Old friends, new beginnings: ETHS students’ journeys from friends to roommates

Going to college is an exciting time, but it can also be daunting, especially if you’re entering an environment with new faces. That’s why many high school friends make plans to be roommates in college. For senior Othman Hariri, rooming with 4 of his closest friends–Alen Ejupovic, Elliot Casey, Mason Foran and Theodore Kearney–at the University of Illinois Urbana-Champaign seemed like a no-brainer.

“I feel like I will be more comfortable [rooming] with my friends rather than someone I haven’t met before,” Hariri shares.

Having a familiar face around can make the adjustment to college life a bit smoother. You already know each other’s habits and quirks, and you can rely on each other for emotional support during the transitional period.

“I wanted to room with people that I trust,” Hariri reveals.

For Hariri, having roommates with the proper qualities is very important. He wants to be surrounded by people that do their simple chores. By rooming with his friends, he knows the guaranteed qualities that come with them.

“I don’t want us to be too comfortable with each other,” he says. “But if [one of them] doesn’t respect my space, we’ll just talk it out.”

Sa Sheikh, who has decided to room with friends Brennan Ptak and Jimmy Val at the University of Illinois Urbana-Champaign, is excited to share this important milestone with his high school friends.

They’re my good friends so I already trust them and we can make our room fun and cool. That’s what I’m most excited about.

— Mason Denlow, future student at the University of Wisconsin-Madison

“I am excited to make new experiences and meet new people, [while] becoming closer to my friends,” Sheikh shares. Sheikh is glad that he will know many people at University of Illinois, as this was part of the reason he decided to attend.

“I feel comfortable knowing that a lot of people [that I know] go there so the comfortability definitely influenced my decision,” says Sheikh.

In addition to the many upsides that come with rooming with high school friends, Hariri and Sheikh suggest that there are also possible setbacks. Hariri and Sheikh both fear that rooming with friends may limit their ability and willingness to expand.

“I am worried that rooming with my friends will lead to me not meeting as many new people,” Sheikh shares.

Living with high school friends can create a sense of comfort and familiarity in an otherwise new and overwhelming environment. However, it can also prevent students from branching out and meeting new people.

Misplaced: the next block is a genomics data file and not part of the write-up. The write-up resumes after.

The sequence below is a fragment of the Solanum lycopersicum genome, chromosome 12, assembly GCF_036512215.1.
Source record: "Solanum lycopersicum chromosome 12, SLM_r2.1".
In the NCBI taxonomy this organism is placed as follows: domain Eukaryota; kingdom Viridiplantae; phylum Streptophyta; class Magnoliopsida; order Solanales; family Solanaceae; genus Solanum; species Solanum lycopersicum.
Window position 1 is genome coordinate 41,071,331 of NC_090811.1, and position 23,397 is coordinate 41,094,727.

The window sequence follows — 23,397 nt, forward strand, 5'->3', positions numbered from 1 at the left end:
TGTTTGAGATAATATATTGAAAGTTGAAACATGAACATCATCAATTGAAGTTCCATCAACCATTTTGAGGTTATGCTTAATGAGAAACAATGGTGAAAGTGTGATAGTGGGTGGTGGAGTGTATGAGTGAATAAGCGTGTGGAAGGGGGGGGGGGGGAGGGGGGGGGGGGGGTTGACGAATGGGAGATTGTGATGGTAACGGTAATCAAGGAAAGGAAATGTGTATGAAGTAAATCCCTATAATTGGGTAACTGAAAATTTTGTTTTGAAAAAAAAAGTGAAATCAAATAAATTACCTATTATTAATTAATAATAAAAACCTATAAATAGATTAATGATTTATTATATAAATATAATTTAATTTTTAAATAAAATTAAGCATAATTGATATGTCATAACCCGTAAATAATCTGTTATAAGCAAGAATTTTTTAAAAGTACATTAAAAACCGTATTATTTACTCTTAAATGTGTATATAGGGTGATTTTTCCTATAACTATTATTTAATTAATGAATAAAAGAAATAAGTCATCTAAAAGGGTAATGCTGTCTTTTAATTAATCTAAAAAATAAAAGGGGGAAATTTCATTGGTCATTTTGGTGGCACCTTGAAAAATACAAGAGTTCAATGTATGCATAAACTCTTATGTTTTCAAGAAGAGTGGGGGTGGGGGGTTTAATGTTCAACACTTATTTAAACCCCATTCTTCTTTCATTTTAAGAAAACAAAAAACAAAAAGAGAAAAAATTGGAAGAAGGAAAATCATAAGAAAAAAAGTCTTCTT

Another potential downside of rooming with high school friends is that it can hinder personal growth and development. College is a time of self-discovery, and living with people who already know you well can stifle that process. While living with high school friends may seem like a comfortable and easy choice, it’s important for students to consider the potential downsides.

Senior Addison Blough, rooming with close friends Brandon Brokowski and Mason Denlow at the University of Wisconsin-Madison, is not doubtful in his decision to room with his high school friends.

“I’m looking forward to the new social life and seeing what’s going to be there.” Blough shares. Blough’s roommate, Mason Denlow, couldn’t agree more.

When asked about what he was most looking forward to, Denlow had many things to say. “They’re my good friends so I already trust them and we can make our room fun and cool. That’s what I’m most excited about.”

Transitioning from home to college can be a stressful and overwhelming change, but having a few familiar faces in your dorm can provide support for the new journey. Despite potential challenges, many seniors are still choosing to room with their friends in college. And for some, it can be a great way to ease the transition to college life and make the experience more enjoyable overall.

Friends and future roommates Addison Blough, Brandon Brokowski and Mason Denlow